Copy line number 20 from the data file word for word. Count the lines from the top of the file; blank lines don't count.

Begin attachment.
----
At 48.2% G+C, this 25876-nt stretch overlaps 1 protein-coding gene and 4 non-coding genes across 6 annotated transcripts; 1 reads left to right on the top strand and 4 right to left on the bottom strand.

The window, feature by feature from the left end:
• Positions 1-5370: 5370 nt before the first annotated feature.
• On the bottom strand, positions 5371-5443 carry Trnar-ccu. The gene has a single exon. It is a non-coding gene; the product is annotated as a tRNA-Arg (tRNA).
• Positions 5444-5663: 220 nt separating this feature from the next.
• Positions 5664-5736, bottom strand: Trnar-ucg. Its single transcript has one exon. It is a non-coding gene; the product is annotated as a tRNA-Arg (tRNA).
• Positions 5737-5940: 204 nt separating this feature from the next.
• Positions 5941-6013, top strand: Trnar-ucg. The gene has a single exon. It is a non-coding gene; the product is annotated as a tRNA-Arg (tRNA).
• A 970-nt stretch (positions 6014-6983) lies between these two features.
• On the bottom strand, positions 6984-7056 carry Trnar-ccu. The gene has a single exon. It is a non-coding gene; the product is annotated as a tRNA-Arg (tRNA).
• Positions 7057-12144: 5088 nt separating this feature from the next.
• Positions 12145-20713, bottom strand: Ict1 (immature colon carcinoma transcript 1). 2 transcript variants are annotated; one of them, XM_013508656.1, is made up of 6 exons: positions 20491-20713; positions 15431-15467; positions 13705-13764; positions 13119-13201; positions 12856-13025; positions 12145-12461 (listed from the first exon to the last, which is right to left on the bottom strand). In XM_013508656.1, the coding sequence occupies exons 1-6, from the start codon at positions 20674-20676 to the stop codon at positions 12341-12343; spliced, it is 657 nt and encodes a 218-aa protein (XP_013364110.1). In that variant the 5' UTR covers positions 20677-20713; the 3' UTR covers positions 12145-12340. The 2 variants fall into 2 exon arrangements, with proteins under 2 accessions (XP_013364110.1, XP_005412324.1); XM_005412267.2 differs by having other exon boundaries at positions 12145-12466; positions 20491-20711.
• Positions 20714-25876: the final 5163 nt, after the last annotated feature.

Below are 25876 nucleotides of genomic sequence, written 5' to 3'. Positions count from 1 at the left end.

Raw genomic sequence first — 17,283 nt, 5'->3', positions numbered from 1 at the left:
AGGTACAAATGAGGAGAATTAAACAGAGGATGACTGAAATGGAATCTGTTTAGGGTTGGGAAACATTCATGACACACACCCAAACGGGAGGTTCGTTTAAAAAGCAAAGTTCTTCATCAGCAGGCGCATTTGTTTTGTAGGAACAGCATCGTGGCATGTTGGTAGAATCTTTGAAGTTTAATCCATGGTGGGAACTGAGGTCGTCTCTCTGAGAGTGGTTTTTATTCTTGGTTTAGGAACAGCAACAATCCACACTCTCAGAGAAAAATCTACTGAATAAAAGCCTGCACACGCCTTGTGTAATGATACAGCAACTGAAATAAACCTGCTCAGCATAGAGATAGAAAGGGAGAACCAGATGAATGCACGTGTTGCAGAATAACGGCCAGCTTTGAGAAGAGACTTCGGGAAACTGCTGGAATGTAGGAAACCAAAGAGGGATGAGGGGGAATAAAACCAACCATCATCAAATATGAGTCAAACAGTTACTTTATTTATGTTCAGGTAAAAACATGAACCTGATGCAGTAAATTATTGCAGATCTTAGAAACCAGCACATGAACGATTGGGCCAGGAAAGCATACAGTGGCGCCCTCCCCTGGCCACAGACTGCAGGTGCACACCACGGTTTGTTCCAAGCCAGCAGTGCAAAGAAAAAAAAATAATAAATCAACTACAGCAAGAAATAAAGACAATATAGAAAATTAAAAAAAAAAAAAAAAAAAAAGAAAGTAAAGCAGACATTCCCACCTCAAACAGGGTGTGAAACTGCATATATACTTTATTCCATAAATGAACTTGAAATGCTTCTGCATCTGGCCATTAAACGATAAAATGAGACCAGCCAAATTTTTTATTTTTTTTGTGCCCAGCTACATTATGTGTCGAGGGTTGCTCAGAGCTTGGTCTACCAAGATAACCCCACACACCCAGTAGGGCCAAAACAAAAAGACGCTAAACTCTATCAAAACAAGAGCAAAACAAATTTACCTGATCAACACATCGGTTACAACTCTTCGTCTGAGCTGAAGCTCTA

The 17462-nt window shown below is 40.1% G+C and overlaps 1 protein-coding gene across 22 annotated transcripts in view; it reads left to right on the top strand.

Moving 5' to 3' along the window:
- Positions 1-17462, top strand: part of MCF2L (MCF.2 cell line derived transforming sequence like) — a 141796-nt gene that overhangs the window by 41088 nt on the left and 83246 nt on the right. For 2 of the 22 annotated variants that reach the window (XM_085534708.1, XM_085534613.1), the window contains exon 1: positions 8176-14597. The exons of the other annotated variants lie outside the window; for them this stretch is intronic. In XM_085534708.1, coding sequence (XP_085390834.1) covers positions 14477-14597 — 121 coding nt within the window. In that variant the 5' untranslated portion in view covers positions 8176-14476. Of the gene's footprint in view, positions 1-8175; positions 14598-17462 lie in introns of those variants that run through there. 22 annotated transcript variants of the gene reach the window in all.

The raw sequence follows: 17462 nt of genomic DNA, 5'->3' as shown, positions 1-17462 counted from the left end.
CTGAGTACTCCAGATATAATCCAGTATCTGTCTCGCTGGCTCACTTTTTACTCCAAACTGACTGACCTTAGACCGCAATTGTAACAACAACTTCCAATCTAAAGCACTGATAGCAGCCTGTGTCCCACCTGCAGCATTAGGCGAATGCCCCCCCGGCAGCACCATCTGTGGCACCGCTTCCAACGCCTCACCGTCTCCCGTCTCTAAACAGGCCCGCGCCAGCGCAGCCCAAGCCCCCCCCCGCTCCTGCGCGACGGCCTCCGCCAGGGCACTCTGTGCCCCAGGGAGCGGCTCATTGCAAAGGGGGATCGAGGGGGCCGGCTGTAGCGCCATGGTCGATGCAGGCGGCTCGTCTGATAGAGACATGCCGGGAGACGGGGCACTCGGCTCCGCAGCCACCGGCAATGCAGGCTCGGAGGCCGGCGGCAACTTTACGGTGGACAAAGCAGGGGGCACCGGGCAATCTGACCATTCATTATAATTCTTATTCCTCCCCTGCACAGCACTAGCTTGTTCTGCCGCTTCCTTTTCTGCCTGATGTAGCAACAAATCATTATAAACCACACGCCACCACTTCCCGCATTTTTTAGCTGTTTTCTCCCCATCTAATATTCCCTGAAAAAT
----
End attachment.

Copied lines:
The raw sequence follows: 17462 nt of genomic DNA, 5'->3' as shown, positions 1-17462 counted from the left end.